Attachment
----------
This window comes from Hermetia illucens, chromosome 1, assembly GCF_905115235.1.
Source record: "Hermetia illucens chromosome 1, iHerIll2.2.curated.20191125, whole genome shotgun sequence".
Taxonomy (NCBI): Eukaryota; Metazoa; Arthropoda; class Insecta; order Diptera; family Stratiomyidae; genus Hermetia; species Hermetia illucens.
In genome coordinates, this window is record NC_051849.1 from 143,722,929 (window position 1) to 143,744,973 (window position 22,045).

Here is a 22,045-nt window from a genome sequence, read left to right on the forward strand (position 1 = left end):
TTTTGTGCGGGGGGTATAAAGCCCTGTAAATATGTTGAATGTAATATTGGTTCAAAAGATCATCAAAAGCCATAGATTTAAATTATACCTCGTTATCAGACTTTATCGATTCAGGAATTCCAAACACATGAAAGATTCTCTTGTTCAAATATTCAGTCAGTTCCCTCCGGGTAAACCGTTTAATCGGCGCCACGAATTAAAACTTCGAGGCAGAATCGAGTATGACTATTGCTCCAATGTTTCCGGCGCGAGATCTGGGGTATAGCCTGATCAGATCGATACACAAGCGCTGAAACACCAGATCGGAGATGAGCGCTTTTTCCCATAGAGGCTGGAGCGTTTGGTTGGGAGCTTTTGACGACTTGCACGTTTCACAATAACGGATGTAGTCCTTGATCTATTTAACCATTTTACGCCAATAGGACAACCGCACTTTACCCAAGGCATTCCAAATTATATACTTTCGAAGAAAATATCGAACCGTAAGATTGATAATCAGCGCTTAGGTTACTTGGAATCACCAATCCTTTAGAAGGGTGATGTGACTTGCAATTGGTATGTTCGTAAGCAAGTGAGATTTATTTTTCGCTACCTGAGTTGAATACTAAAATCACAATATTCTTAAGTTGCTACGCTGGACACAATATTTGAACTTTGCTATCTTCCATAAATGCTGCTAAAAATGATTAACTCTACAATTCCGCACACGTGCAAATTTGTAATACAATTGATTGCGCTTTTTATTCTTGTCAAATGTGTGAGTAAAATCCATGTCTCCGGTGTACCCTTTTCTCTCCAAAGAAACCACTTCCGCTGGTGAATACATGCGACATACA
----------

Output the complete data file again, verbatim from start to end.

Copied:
This window comes from Hermetia illucens, chromosome 1, assembly GCF_905115235.1.
Source record: "Hermetia illucens chromosome 1, iHerIll2.2.curated.20191125, whole genome shotgun sequence".
Taxonomy (NCBI): Eukaryota; Metazoa; Arthropoda; class Insecta; order Diptera; family Stratiomyidae; genus Hermetia; species Hermetia illucens.
In genome coordinates, this window is record NC_051849.1 from 143,722,929 (window position 1) to 143,744,973 (window position 22,045).

Here is a 22,045-nt window from a genome sequence, read left to right on the forward strand (position 1 = left end):
TTTTGTGCGGGGGGTATAAAGCCCTGTAAATATGTTGAATGTAATATTGGTTCAAAAGATCATCAAAAGCCATAGATTTAAATTATACCTCGTTATCAGACTTTATCGATTCAGGAATTCCAAACACATGAAAGATTCTCTTGTTCAAATATTCAGTCAGTTCCCTCCGGGTAAACCGTTTAATCGGCGCCACGAATTAAAACTTCGAGGCAGAATCGAGTATGACTATTGCTCCAATGTTTCCGGCGCGAGATCTGGGGTATAGCCTGATCAGATCGATACACAAGCGCTGAAACACCAGATCGGAGATGAGCGCTTTTTCCCATAGAGGCTGGAGCGTTTGGTTGGGAGCTTTTGACGACTTGCACGTTTCACAATAACGGATGTAGTCCTTGATCTATTTAACCATTTTACGCCAATAGGACAACCGCACTTTACCCAAGGCATTCCAAATTATATACTTTCGAAGAAAATATCGAACCGTAAGATTGATAATCAGCGCTTAGGTTACTTGGAATCACCAATCCTTTAGAAGGGTGATGTGACTTGCAATTGGTATGTTCGTAAGCAAGTGAGATTTATTTTTCGCTACCTGAGTTGAATACTAAAATCACAATATTCTTAAGTTGCTACGCTGGACACAATATTTGAACTTTGCTATCTTCCATAAATGCTGCTAAAAATGATTAACTCTACAATTCCGCACACGTGCAAATTTGTAATACAATTGATTGCGCTTTTTATTCTTGTCAAATGTGTGAGTAAAATCCATGTCTCCGGTGTACCCTTTTCTCTCCAAAGAAACCACTTCCGCTGGTGAATACATGCGACATACA